Community Stories

Bookstore Owner Immerses Herself and Her Business in the Community

A school teacher that lived across the street from her taught Leanne McClellan to read at a young age. She was hooked from the start.

“I read pretty much anything I can get my hands on,” she said. “I read everything. Dictionaries… everything.”

Now, she helps children that are excited to read.

“If a child comes in here and tells me that they love to read, of course, I’m going to do everything I can to help them find the books that they’re looking for. There’s a book out there that’ll spark everybody, but it’s just a matter of finding it.”

Leanne McClellan, owner of Paperback Exchange

McClellan has owned and operated Paperback Exchange, a used bookstore in downtown Lancaster since 2002. She owns the used bookstore to contribute to two things: the spirit of reading for fun and the Lancaster community.

In an age of algorithms and targeted advertisements, McClellan gives recommendations based on developed relationships after learning people’s reading histories over months and years.

When books are donated to her store, she often has a specific customer in mind

“You get to where a book will come in and I’ll think, ‘oh, so and so would really like this,’ and I’ll set it back until so and so comes in,” McClellan said. “It’s really exciting when you match their reading pattern and they come back in and tell me ‘yeah, I really loved this book.’”

Paperback Exchange has a pretty large collection of books, but people would have a wider selection online, at a major chain bookstore, or even most libraries.

But a young girl led her mom into the store to pass some time on a Wednesday afternoon.

“We were going to go to the library, but I was like ‘no, I wanna go here,’” the girl said.

The girl’s grandmother used to own a store down the block, and she always enjoyed visiting McClellan and the store’s two cats, Dickens and Webster.

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Yes, McClellan gives personalized recommendations. Yes, she can think of a specific book in her store off the top of her head and find it in her organized shelves, a failure of some small bookstores, she says. Yes, Dickens and Webster draw a casual passersby into the store.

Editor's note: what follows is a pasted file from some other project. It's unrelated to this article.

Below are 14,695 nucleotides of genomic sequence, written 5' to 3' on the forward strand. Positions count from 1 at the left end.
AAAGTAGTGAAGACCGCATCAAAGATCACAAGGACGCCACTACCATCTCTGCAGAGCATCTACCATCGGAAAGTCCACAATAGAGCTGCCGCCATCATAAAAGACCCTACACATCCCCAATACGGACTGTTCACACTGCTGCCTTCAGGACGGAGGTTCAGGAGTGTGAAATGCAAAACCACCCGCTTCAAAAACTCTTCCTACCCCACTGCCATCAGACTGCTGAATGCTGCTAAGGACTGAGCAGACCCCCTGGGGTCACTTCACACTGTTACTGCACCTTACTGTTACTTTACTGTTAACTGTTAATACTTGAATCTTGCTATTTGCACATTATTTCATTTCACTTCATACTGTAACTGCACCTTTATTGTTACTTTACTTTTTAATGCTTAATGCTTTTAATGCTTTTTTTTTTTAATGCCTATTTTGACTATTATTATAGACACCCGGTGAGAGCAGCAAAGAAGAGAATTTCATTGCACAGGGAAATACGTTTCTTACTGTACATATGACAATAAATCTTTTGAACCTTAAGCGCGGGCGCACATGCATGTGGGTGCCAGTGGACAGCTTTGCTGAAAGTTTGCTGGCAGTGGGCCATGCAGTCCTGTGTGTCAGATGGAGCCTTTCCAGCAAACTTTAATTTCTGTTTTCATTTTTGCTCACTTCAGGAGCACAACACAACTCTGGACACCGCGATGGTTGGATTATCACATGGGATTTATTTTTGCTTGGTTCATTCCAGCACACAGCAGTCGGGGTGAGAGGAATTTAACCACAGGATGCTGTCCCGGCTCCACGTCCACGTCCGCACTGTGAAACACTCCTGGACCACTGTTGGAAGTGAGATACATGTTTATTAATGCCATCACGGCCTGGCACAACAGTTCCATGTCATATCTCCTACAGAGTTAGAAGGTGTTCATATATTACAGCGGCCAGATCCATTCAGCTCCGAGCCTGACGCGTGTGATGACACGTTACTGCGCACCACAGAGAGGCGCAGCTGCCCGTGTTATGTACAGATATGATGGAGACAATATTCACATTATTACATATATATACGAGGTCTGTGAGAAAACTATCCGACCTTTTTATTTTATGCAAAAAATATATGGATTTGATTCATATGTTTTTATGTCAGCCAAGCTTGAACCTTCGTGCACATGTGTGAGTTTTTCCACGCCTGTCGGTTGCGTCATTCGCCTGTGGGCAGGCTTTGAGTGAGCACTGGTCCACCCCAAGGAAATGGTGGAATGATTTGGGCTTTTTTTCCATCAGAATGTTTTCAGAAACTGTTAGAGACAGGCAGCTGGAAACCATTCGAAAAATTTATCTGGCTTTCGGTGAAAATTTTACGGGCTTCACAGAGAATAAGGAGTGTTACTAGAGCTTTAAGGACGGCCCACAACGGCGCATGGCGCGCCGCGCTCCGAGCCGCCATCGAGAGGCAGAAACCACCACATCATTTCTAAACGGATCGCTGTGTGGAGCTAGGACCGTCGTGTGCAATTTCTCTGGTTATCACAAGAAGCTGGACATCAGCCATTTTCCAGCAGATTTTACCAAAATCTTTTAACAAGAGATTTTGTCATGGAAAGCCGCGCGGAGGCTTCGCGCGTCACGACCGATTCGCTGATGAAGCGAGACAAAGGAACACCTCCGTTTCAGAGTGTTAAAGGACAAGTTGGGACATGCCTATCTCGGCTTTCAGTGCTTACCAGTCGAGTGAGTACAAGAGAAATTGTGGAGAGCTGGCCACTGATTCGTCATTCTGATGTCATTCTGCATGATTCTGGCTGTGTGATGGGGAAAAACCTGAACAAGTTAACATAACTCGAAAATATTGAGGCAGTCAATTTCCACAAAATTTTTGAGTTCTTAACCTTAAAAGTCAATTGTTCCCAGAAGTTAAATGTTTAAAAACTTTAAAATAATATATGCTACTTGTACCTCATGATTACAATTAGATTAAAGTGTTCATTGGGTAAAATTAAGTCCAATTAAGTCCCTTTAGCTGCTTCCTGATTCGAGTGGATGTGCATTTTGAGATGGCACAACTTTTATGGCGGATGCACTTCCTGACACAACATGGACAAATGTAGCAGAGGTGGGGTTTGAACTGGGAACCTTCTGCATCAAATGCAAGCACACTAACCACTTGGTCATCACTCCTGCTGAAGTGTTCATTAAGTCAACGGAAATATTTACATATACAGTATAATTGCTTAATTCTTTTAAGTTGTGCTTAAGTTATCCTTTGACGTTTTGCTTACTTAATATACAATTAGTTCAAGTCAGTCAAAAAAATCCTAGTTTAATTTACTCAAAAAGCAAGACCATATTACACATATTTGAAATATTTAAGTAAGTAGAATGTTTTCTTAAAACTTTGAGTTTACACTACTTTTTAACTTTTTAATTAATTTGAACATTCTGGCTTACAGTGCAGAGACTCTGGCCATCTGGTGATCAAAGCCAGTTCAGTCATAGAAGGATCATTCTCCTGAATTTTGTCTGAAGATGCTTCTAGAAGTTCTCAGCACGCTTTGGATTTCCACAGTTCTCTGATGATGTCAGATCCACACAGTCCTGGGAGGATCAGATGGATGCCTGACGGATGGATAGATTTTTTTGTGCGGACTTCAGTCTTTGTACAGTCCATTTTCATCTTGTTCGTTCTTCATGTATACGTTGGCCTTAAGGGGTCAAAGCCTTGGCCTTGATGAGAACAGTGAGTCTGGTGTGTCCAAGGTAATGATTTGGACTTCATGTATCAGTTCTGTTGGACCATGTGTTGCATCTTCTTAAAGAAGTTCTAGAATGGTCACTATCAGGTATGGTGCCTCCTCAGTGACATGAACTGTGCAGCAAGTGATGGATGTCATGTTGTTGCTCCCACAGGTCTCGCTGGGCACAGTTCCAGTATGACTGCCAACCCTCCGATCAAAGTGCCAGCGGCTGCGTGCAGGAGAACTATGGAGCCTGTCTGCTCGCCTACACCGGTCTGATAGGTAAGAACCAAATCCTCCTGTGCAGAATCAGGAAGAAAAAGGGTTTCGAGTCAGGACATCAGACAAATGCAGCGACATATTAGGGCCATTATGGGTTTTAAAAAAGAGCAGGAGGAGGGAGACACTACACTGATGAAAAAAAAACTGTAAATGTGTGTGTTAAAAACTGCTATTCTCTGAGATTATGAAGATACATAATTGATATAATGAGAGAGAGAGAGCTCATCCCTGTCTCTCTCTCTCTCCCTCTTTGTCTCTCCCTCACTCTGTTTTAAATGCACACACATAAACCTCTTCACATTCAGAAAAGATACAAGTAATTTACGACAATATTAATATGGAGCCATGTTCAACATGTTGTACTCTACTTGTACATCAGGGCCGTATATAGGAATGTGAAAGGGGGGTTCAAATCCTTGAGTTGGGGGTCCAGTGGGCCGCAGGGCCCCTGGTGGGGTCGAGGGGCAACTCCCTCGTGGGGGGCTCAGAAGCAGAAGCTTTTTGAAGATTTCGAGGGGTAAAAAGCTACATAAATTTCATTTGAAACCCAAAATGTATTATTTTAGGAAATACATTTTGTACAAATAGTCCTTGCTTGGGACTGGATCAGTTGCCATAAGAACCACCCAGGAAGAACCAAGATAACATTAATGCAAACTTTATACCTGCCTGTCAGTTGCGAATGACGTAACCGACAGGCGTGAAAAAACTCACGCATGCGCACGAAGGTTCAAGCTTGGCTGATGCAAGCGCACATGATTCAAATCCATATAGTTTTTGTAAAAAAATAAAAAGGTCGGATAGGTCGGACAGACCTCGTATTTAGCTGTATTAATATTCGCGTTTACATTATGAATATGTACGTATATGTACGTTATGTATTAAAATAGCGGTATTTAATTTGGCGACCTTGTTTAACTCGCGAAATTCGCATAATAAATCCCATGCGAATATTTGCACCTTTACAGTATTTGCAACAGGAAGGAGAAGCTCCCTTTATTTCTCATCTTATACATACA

But she contributes much of her success to Lancaster as a fair-sized community.

“I guess location is everything,” McClellan said, “and I think this is the right community for it.”

McClellan is the right business owner for this community, too.

Wearing a dark grey O’Huid’s hooded sweatshirt, she isn’t just promoting the new Gaelic Pub that opened less than two years ago across the street. She helped get the family business started.

“She probably has at least eight hours of drilling nail holes in these floors. She got so good she could do it with one swing.”

Stephen Hood, whose family owns O’Huids restaurant

“I love to play with power tools,” McClellan said. “So I was over there doing construction work after work here.”

McClellan was given the Downtown Spirit Award by Destination Downtown Lancaster in 2017.

McClellan helps business owners out because they’ve also supported her. She won the Downtown Spirit Award 10 years after the community helped her rebuild from a 2007 fire at an old location.

“The support they gave me then was a big part of my success down the road,” she said.

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